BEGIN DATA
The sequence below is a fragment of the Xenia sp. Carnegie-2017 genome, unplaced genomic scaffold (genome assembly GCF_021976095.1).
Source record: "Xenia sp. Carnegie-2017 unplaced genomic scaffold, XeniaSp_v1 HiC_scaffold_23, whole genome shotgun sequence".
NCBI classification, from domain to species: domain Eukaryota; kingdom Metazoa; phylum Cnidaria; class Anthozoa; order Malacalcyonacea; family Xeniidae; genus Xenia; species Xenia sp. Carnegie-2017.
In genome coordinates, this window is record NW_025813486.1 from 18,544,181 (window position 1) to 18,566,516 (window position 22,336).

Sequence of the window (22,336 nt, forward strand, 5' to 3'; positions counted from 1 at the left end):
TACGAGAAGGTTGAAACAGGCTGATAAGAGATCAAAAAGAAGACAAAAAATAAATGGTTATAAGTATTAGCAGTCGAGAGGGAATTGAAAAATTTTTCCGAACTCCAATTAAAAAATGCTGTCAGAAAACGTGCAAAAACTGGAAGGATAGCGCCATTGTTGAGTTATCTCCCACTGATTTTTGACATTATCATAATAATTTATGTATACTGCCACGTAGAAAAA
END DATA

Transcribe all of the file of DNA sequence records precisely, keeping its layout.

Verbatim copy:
The sequence below is a fragment of the Xenia sp. Carnegie-2017 genome, unplaced genomic scaffold (genome assembly GCF_021976095.1).
Source record: "Xenia sp. Carnegie-2017 unplaced genomic scaffold, XeniaSp_v1 HiC_scaffold_23, whole genome shotgun sequence".
NCBI classification, from domain to species: domain Eukaryota; kingdom Metazoa; phylum Cnidaria; class Anthozoa; order Malacalcyonacea; family Xeniidae; genus Xenia; species Xenia sp. Carnegie-2017.
In genome coordinates, this window is record NW_025813486.1 from 18,544,181 (window position 1) to 18,566,516 (window position 22,336).

Sequence of the window (22,336 nt, forward strand, 5' to 3'; positions counted from 1 at the left end):
TACGAGAAGGTTGAAACAGGCTGATAAGAGATCAAAAAGAAGACAAAAAATAAATGGTTATAAGTATTAGCAGTCGAGAGGGAATTGAAAAATTTTTCCGAACTCCAATTAAAAAATGCTGTCAGAAAACGTGCAAAAACTGGAAGGATAGCGCCATTGTTGAGTTATCTCCCACTGATTTTTGACATTATCATAATAATTTATGTATACTGCCACGTAGAAAAA